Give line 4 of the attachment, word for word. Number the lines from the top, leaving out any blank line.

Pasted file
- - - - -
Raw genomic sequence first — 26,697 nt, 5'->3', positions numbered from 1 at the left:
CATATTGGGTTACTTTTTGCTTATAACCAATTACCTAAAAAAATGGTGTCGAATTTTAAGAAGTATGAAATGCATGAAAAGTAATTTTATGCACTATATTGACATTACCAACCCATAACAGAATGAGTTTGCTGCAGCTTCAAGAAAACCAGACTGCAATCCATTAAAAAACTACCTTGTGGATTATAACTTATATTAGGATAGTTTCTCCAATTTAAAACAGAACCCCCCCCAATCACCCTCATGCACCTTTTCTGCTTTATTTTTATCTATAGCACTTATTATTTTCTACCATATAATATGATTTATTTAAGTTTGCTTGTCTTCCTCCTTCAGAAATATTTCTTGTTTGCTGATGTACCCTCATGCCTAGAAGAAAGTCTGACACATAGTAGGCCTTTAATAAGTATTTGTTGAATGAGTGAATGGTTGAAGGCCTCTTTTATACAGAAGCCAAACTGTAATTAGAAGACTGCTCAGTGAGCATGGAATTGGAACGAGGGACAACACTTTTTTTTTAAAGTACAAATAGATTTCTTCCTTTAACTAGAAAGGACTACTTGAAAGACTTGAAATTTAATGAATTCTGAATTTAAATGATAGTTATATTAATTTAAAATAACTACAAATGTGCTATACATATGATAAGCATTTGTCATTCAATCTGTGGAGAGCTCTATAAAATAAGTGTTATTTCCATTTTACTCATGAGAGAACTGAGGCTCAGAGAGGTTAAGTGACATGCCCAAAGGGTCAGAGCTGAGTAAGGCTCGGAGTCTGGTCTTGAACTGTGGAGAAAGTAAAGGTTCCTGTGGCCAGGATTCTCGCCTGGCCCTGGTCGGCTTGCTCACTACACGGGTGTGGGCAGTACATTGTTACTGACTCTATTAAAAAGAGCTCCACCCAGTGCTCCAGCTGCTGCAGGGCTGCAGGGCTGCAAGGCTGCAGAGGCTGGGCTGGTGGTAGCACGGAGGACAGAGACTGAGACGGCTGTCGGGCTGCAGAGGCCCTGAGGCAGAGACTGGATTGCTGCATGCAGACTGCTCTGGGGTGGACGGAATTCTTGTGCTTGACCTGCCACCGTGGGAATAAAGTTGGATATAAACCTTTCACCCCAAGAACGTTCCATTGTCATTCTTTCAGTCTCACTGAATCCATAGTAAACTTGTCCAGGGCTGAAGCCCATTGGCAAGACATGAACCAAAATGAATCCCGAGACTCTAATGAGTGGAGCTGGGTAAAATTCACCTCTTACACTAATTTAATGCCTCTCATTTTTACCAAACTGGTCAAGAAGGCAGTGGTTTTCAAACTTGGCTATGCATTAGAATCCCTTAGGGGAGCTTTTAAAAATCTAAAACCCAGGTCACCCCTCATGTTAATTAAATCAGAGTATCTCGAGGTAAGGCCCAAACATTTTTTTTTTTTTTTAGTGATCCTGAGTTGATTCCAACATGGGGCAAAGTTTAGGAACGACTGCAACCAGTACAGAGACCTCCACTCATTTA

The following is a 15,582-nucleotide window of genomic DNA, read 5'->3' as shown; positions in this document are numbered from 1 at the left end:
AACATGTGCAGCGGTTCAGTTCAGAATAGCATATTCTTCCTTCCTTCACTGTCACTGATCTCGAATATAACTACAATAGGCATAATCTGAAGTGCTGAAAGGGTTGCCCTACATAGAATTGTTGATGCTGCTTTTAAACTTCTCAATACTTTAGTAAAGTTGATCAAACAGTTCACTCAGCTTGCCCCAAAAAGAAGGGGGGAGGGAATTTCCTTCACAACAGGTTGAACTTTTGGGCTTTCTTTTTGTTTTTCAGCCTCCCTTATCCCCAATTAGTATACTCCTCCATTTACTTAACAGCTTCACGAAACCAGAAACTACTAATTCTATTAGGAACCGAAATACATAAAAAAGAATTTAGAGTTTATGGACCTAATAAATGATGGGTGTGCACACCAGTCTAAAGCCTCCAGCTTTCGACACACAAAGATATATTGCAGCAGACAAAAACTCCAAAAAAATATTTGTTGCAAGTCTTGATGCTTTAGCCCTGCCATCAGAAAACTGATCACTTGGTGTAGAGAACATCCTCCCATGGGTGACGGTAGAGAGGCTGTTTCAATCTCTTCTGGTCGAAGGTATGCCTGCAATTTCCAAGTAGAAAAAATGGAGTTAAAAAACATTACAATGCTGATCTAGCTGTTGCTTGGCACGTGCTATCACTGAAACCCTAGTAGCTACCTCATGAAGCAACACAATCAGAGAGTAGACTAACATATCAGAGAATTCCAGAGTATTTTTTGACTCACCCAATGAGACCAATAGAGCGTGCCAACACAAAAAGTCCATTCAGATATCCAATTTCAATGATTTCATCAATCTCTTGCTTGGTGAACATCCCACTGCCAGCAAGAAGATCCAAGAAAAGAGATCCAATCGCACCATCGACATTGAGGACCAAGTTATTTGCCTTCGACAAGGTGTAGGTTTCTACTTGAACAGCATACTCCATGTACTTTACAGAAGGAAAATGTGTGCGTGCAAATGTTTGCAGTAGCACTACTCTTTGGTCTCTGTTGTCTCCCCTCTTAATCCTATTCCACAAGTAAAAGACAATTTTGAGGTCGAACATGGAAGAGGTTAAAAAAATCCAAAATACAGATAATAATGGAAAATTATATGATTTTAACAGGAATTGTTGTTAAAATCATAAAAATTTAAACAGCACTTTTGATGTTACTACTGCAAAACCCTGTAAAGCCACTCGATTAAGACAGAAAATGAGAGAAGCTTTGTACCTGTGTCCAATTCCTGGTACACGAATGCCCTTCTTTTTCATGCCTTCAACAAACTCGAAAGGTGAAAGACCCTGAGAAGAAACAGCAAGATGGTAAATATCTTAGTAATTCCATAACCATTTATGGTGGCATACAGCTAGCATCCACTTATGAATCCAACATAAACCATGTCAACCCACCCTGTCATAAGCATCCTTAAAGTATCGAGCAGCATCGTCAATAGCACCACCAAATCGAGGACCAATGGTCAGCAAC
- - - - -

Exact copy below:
AACATGTGCAGCGGTTCAGTTCAGAATAGCATATTCTTCCTTCCTTCACTGTCACTGATCTCGAATATAACTACAATAGGCATAATCTGAAGTGCTGAAAGGGTTGCCCTACATAGAATTGTTGATGCTGCTTTTAAACTTCTCAATACTTTAGTAAAGTTGATCAAACAGTTCACTCAGCTTGCCCCAAAAAGAAGGGGGGAGGGAATTTCCTTCACAACAGGTTGAACTTTTGGGCTTTCTTTTTGTTTTTCAGCCTCCCTTATCCCCAATTAGTATACTCCTCCATTTACTTAACAGCTTCACGAAACCAGAAACTACTAATTCTATTAGGAACCGAAATACATAAAAAAGAATTTAGAGTTTATGGACCTAATAAATGATGGGTGTGCACACCAGTCTAAAGCCTCCAGCTTTCGACACACAAAGATATATTGCAGCAGACAAAAACTCCAAAAAAATATTTGTTGCAAGTCTTGATGCTTTAGCCCTGCCATCAGAAAACTGATCACTTGGTGTAGAGAACATCCTCCCATGGGTGACGGTAGAGAGGCTGTTTCAATCTCTTCTGGTCGAAGGTATGCCTGCAATTTCCAAGTAGAAAAAATGGAGTTAAAAAACATTACAATGCTGATCTAGCTGTTGCTTGGCACGTGCTATCACTGAAACCCTAGTAGCTACCTCATGAAGCAACACAATCAGAGAGTAGACTAACATATCAGAGAATTCCAGAGTATTTTTTGACTCACCCAATGAGACCAATAGAGCGTGCCAACACAAAAAGTCCATTCAGATATCCAATTTCAATGATTTCATCAATCTCTTGCTTGGTGAACATCCCACTGCCAGCAAGAAGATCCAAGAAAAGAGATCCAATCGCACCATCGACATTGAGGACCAAGTTATTTGCCTTCGACAAGGTGTAGGTTTCTACTTGAACAGCATACTCCATGTACTTTACAGAAGGAAAATGTGTGCGTGCAAATGTTTGCAGTAGCACTACTCTTTGGTCTCTGTTGTCTCCCCTCTTAATCCTATTCCACAAGTAAAAGACAATTTTGAGGTCGAACATGGAAGAGGTTAAAAAAATCCAAAATACAGATAATAATGGAAAATTATATGATTTTAACAGGAATTGTTGTTAAAATCATAAAAATTTAAACAGCACTTTTGATGTTACTACTGCAAAACCCTGTAAAGCCACTCGATTAAGACAGAAAATGAGAGAAGCTTTGTACCTGTGTCCAATTCCTGGTACACGAATGCCCTTCTTTTTCATGCCTTCAACAAACTCGAAAGGTGAAAGACCCTGAGAAGAAACAGCAAGATGGTAAATATCTTAGTAATTCCATAACCATTTATGGTGGCATACAGCTAGCATCCACTTATGAATCCAACATAAACCATGTCAACCCACCCTGTCATAAGCATCCTTAAAGTATCGAGCAGCATCGTCAATAGCACCACCAAATCGAGGACCAATGGTCAGCAAC